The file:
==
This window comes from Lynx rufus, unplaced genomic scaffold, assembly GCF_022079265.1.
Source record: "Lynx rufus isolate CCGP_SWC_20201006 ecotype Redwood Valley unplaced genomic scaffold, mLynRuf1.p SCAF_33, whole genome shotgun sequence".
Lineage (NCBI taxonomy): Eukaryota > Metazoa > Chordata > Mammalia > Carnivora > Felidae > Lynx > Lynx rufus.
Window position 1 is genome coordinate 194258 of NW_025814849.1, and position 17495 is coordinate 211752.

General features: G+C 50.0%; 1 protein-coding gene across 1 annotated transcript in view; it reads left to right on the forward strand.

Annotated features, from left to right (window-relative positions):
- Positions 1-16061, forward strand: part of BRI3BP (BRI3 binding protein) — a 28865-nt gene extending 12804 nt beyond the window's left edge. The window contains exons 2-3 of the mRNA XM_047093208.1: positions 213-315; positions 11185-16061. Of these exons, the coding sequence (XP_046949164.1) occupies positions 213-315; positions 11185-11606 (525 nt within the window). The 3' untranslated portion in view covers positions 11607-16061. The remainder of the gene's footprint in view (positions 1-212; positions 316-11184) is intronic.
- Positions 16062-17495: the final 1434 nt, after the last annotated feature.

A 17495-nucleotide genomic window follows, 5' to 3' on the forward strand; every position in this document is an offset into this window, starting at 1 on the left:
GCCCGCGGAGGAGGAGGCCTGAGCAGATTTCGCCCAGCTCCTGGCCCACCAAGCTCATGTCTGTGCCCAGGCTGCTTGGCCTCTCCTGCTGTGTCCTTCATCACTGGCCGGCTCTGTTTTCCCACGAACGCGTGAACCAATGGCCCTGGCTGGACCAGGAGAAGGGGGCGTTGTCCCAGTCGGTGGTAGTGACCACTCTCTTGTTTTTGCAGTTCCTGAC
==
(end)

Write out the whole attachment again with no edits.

This window comes from Lynx rufus, unplaced genomic scaffold, assembly GCF_022079265.1.
Source record: "Lynx rufus isolate CCGP_SWC_20201006 ecotype Redwood Valley unplaced genomic scaffold, mLynRuf1.p SCAF_33, whole genome shotgun sequence".
Lineage (NCBI taxonomy): Eukaryota > Metazoa > Chordata > Mammalia > Carnivora > Felidae > Lynx > Lynx rufus.
Window position 1 is genome coordinate 194258 of NW_025814849.1, and position 17495 is coordinate 211752.

General features: G+C 50.0%; 1 protein-coding gene across 1 annotated transcript in view; it reads left to right on the forward strand.

Annotated features, from left to right (window-relative positions):
- Positions 1-16061, forward strand: part of BRI3BP (BRI3 binding protein) — a 28865-nt gene extending 12804 nt beyond the window's left edge. The window contains exons 2-3 of the mRNA XM_047093208.1: positions 213-315; positions 11185-16061. Of these exons, the coding sequence (XP_046949164.1) occupies positions 213-315; positions 11185-11606 (525 nt within the window). The 3' untranslated portion in view covers positions 11607-16061. The remainder of the gene's footprint in view (positions 1-212; positions 316-11184) is intronic.
- Positions 16062-17495: the final 1434 nt, after the last annotated feature.

A 17495-nucleotide genomic window follows, 5' to 3' on the forward strand; every position in this document is an offset into this window, starting at 1 on the left:
GCCCGCGGAGGAGGAGGCCTGAGCAGATTTCGCCCAGCTCCTGGCCCACCAAGCTCATGTCTGTGCCCAGGCTGCTTGGCCTCTCCTGCTGTGTCCTTCATCACTGGCCGGCTCTGTTTTCCCACGAACGCGTGAACCAATGGCCCTGGCTGGACCAGGAGAAGGGGGCGTTGTCCCAGTCGGTGGTAGTGACCACTCTCTTGTTTTTGCAGTTCCTGAC